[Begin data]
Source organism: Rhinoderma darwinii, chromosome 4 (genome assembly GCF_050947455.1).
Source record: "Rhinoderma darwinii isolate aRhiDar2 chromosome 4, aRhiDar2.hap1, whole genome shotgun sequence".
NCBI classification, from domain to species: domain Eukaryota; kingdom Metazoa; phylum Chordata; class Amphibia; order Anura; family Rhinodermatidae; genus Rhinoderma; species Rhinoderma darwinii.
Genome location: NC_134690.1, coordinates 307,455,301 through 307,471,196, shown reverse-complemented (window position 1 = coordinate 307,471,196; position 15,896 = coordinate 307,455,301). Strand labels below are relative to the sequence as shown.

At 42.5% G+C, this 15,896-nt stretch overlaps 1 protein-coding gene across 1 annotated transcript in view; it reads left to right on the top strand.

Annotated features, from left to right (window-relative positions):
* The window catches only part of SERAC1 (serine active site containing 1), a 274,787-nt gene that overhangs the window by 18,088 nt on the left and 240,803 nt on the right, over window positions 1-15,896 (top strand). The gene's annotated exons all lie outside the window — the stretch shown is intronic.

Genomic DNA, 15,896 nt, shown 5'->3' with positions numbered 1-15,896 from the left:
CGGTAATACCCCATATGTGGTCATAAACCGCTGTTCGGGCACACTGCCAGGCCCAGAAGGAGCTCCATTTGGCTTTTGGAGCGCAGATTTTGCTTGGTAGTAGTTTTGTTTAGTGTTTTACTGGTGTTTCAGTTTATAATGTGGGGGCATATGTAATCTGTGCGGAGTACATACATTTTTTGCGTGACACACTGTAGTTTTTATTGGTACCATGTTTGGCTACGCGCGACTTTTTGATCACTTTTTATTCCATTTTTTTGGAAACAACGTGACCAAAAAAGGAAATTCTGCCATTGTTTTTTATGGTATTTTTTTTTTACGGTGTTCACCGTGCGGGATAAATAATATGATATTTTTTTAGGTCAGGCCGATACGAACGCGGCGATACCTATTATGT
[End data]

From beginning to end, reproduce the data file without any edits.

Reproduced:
Source organism: Rhinoderma darwinii, chromosome 4 (genome assembly GCF_050947455.1).
Source record: "Rhinoderma darwinii isolate aRhiDar2 chromosome 4, aRhiDar2.hap1, whole genome shotgun sequence".
NCBI classification, from domain to species: domain Eukaryota; kingdom Metazoa; phylum Chordata; class Amphibia; order Anura; family Rhinodermatidae; genus Rhinoderma; species Rhinoderma darwinii.
Genome location: NC_134690.1, coordinates 307,455,301 through 307,471,196, shown reverse-complemented (window position 1 = coordinate 307,471,196; position 15,896 = coordinate 307,455,301). Strand labels below are relative to the sequence as shown.

At 42.5% G+C, this 15,896-nt stretch overlaps 1 protein-coding gene across 1 annotated transcript in view; it reads left to right on the top strand.

Annotated features, from left to right (window-relative positions):
* The window catches only part of SERAC1 (serine active site containing 1), a 274,787-nt gene that overhangs the window by 18,088 nt on the left and 240,803 nt on the right, over window positions 1-15,896 (top strand). The gene's annotated exons all lie outside the window — the stretch shown is intronic.

Genomic DNA, 15,896 nt, shown 5'->3' with positions numbered 1-15,896 from the left:
CGGTAATACCCCATATGTGGTCATAAACCGCTGTTCGGGCACACTGCCAGGCCCAGAAGGAGCTCCATTTGGCTTTTGGAGCGCAGATTTTGCTTGGTAGTAGTTTTGTTTAGTGTTTTACTGGTGTTTCAGTTTATAATGTGGGGGCATATGTAATCTGTGCGGAGTACATACATTTTTTGCGTGACACACTGTAGTTTTTATTGGTACCATGTTTGGCTACGCGCGACTTTTTGATCACTTTTTATTCCATTTTTTTGGAAACAACGTGACCAAAAAAGGAAATTCTGCCATTGTTTTTTATGGTATTTTTTTTTTACGGTGTTCACCGTGCGGGATAAATAATATGATATTTTTTTAGGTCAGGCCGATACGAACGCGGCGATACCTATTATGT